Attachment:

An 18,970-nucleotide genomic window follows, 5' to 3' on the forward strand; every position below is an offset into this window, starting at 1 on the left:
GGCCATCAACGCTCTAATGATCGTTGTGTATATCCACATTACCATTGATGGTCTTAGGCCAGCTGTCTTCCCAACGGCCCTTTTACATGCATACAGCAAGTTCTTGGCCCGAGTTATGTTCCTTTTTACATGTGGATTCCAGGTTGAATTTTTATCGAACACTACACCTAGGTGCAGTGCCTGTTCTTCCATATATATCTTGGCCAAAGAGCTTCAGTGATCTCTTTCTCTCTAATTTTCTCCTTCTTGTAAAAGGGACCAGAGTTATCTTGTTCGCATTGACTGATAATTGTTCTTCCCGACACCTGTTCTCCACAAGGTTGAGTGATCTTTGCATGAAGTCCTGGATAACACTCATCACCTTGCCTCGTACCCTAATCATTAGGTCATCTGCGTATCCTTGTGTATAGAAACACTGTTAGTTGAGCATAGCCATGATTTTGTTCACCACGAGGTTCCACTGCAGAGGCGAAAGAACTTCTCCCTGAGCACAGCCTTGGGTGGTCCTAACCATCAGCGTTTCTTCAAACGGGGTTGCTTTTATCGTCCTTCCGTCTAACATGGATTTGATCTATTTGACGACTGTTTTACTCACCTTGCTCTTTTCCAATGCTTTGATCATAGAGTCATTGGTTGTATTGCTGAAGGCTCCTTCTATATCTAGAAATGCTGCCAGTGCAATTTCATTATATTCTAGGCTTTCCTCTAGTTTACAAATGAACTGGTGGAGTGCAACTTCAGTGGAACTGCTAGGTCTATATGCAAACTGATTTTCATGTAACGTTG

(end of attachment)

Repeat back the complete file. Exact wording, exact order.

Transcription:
An 18,970-nucleotide genomic window follows, 5' to 3' on the forward strand; every position below is an offset into this window, starting at 1 on the left:
GGCCATCAACGCTCTAATGATCGTTGTGTATATCCACATTACCATTGATGGTCTTAGGCCAGCTGTCTTCCCAACGGCCCTTTTACATGCATACAGCAAGTTCTTGGCCCGAGTTATGTTCCTTTTTACATGTGGATTCCAGGTTGAATTTTTATCGAACACTACACCTAGGTGCAGTGCCTGTTCTTCCATATATATCTTGGCCAAAGAGCTTCAGTGATCTCTTTCTCTCTAATTTTCTCCTTCTTGTAAAAGGGACCAGAGTTATCTTGTTCGCATTGACTGATAATTGTTCTTCCCGACACCTGTTCTCCACAAGGTTGAGTGATCTTTGCATGAAGTCCTGGATAACACTCATCACCTTGCCTCGTACCCTAATCATTAGGTCATCTGCGTATCCTTGTGTATAGAAACACTGTTAGTTGAGCATAGCCATGATTTTGTTCACCACGAGGTTCCACTGCAGAGGCGAAAGAACTTCTCCCTGAGCACAGCCTTGGGTGGTCCTAACCATCAGCGTTTCTTCAAACGGGGTTGCTTTTATCGTCCTTCCGTCTAACATGGATTTGATCTATTTGACGACTGTTTTACTCACCTTGCTCTTTTCCAATGCTTTGATCATAGAGTCATTGGTTGTATTGCTGAAGGCTCCTTCTATATCTAGAAATGCTGCCAGTGCAATTTCATTATATTCTAGGCTTTCCTCTAGTTTACAAATGAACTGGTGGAGTGCAACTTCAGTGGAACTGCTAGGTCTATATGCAAACTGATTTTCATGTAACGTTG